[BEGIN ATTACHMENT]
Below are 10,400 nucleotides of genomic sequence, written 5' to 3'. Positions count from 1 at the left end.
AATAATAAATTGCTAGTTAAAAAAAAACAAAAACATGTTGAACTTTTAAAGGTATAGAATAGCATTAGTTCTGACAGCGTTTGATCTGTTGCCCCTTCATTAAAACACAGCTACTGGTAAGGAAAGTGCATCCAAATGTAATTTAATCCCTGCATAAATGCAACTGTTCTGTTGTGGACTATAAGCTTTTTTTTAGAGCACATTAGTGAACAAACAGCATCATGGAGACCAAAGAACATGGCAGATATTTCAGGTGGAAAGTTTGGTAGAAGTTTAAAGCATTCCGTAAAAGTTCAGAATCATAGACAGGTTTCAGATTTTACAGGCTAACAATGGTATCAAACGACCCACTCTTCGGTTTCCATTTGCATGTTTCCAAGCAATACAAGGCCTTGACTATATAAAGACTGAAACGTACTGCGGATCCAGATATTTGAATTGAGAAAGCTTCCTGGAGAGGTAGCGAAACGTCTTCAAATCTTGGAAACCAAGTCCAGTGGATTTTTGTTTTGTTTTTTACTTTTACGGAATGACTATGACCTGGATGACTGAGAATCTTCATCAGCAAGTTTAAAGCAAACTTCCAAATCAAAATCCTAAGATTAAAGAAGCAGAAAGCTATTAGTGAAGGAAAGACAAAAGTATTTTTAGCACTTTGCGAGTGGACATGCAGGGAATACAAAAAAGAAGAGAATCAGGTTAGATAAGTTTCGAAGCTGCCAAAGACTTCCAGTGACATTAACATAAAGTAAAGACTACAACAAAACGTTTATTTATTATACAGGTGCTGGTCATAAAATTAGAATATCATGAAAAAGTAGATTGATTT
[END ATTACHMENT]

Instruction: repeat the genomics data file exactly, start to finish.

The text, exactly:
Below are 10,400 nucleotides of genomic sequence, written 5' to 3'. Positions count from 1 at the left end.
AATAATAAATTGCTAGTTAAAAAAAAACAAAAACATGTTGAACTTTTAAAGGTATAGAATAGCATTAGTTCTGACAGCGTTTGATCTGTTGCCCCTTCATTAAAACACAGCTACTGGTAAGGAAAGTGCATCCAAATGTAATTTAATCCCTGCATAAATGCAACTGTTCTGTTGTGGACTATAAGCTTTTTTTTAGAGCACATTAGTGAACAAACAGCATCATGGAGACCAAAGAACATGGCAGATATTTCAGGTGGAAAGTTTGGTAGAAGTTTAAAGCATTCCGTAAAAGTTCAGAATCATAGACAGGTTTCAGATTTTACAGGCTAACAATGGTATCAAACGACCCACTCTTCGGTTTCCATTTGCATGTTTCCAAGCAATACAAGGCCTTGACTATATAAAGACTGAAACGTACTGCGGATCCAGATATTTGAATTGAGAAAGCTTCCTGGAGAGGTAGCGAAACGTCTTCAAATCTTGGAAACCAAGTCCAGTGGATTTTTGTTTTGTTTTTTACTTTTACGGAATGACTATGACCTGGATGACTGAGAATCTTCATCAGCAAGTTTAAAGCAAACTTCCAAATCAAAATCCTAAGATTAAAGAAGCAGAAAGCTATTAGTGAAGGAAAGACAAAAGTATTTTTAGCACTTTGCGAGTGGACATGCAGGGAATACAAAAAAGAAGAGAATCAGGTTAGATAAGTTTCGAAGCTGCCAAAGACTTCCAGTGACATTAACATAAAGTAAAGACTACAACAAAACGTTTATTTATTATACAGGTGCTGGTCATAAAATTAGAATATCATGAAAAAGTAGATTGATTT